Talk to old cow cockies and not many of them have much of a good word to say about governments, particularly those led by Labour.
The old-timers remember the mid 1980s and Rogernomics and how banks cut off their credit lines as their land values halved, while single-figure interest rates grew overnight to 20 and as high as 36 per cent.
They remember when their living standards down on the farm plummeted as the Labour Government cut farm subsidies, where minimum prices for sheep had been assured. They'd felt they'd been hung out to dry by a country that relied on their toil for export earnings.
Farming is a business like no other, its prosperity relies on so many factors that are out of the farmers' control: like weather, volatile prices, pests and diseases like Mycoplasma bovis.
Total farm debt in New Zealand over the past 20 years has climbed by 270 per cent to just on $63 billion and the Beehive's stepped in and not before time. They are planning to set up a mediation scheme that'll help farmers deal with their lenders.
It'll require banks and the like to offer farmers who default on their payments mediation before any enforcement action is taken. It'll be similar to schemes running in Canada and in Australia where farmers say many properties could have remained in the family if a third, independent party was brought to the table.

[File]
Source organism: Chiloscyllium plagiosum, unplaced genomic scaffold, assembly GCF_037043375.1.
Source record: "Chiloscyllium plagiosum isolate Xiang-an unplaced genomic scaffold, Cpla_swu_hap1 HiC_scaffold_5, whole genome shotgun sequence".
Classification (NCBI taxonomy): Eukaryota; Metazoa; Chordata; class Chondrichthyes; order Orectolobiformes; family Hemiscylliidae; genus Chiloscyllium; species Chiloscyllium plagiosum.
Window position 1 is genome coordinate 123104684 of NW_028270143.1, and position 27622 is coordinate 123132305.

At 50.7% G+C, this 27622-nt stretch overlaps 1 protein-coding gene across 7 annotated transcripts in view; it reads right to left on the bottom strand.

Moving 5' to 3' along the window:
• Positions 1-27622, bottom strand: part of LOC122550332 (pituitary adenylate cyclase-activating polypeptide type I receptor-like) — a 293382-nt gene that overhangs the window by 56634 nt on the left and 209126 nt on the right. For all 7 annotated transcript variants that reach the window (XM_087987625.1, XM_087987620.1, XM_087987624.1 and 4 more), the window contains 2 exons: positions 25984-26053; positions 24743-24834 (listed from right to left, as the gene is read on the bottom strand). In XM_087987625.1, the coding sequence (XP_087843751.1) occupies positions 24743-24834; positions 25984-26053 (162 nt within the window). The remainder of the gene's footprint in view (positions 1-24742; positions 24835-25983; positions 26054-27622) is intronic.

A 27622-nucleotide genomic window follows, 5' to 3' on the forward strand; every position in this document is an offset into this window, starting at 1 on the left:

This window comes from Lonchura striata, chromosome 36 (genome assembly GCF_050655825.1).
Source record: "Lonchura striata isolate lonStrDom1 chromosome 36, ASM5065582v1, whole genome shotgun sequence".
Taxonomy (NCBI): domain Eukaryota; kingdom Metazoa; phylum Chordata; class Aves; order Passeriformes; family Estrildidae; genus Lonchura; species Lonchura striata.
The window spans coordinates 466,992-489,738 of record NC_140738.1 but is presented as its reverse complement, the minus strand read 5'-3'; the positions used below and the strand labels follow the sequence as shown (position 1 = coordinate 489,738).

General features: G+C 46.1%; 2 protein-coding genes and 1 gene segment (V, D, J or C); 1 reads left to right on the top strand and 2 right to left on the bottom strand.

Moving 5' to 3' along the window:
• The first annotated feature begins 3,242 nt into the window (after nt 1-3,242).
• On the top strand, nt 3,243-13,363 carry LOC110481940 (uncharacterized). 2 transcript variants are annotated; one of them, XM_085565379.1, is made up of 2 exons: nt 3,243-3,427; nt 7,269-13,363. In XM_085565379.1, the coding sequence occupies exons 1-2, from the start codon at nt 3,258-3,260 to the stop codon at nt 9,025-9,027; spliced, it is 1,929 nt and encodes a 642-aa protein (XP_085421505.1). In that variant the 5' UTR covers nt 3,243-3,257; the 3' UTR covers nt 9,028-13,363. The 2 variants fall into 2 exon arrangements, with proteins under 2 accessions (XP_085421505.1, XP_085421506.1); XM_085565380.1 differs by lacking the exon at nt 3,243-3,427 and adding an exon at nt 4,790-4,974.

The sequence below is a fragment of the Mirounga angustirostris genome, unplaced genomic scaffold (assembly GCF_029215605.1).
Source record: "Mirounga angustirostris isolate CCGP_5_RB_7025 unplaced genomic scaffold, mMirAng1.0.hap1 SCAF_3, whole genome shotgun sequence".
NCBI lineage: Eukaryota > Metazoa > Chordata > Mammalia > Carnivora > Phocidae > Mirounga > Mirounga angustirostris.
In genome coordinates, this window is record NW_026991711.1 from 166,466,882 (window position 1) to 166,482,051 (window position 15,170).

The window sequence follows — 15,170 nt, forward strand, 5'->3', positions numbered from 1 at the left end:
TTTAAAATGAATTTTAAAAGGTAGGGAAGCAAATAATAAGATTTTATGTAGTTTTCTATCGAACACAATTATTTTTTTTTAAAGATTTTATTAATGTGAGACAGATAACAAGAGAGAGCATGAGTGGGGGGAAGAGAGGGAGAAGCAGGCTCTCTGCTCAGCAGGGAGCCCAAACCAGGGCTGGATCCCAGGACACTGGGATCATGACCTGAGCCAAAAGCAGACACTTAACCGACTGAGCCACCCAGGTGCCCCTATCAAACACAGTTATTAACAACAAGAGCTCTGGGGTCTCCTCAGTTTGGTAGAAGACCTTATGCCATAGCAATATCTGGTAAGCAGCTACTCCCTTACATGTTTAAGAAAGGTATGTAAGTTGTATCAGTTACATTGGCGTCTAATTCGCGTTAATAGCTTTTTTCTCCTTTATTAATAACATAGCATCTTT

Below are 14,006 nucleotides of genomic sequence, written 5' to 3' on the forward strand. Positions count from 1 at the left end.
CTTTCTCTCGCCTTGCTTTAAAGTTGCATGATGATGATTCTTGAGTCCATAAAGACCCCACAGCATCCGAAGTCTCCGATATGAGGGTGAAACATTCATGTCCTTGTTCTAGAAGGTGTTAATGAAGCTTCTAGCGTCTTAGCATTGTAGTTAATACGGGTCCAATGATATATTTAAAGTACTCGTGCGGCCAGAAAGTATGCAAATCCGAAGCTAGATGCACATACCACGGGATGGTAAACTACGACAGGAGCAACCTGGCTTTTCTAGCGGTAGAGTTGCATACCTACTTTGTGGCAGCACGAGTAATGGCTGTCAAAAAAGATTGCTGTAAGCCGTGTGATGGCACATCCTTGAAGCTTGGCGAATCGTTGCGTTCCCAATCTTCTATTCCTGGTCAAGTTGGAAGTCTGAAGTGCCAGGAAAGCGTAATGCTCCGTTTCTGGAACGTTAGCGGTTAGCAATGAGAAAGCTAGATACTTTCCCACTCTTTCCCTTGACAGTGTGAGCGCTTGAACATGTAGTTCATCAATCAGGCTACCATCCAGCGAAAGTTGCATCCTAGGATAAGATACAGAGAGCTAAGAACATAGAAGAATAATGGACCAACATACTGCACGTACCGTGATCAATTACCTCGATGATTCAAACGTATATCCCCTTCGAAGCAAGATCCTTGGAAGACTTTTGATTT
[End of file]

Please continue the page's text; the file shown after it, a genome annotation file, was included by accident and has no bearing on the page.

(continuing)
The Government was spurred into action by New Zealand First and its farmer list MP from the deep south Mark Patterson who dropped a bill he had in the system to give them a crack at it.
And it's not before time - there are too many stories of farmers losing their livelihoods, through no fault of their own, from property that in some cases had been passed down through generations.
Rural Women New Zealand conducted a survey of its members last year that showed when farmers asked banks for mediation the answer was generally "no".
Farmers are disgusted by what they see as the devastation inflicted on families who are struggling with debt that they know, given time, they'd be likely to get on top of. They have seen longstanding and solid farms going to the wall when mediation, they believe, could probably have prevented most of them.
It's ironic it's a Labour-led Government stepping up to the plate usually served up by National.
But then any policy of note these days, particularly those that look after the rural sector, and you'll find Winston Peters in the neighbourhood. He was up there on stage with Prime Minister Jacinda Ardern and her Agriculture Minister Damien O'Connor just to remind us, and of course the farming community, who's pulling the strings.
And make no mistake, Peters hopes by looking after their well-being they'll look after his when the votes are counted next year.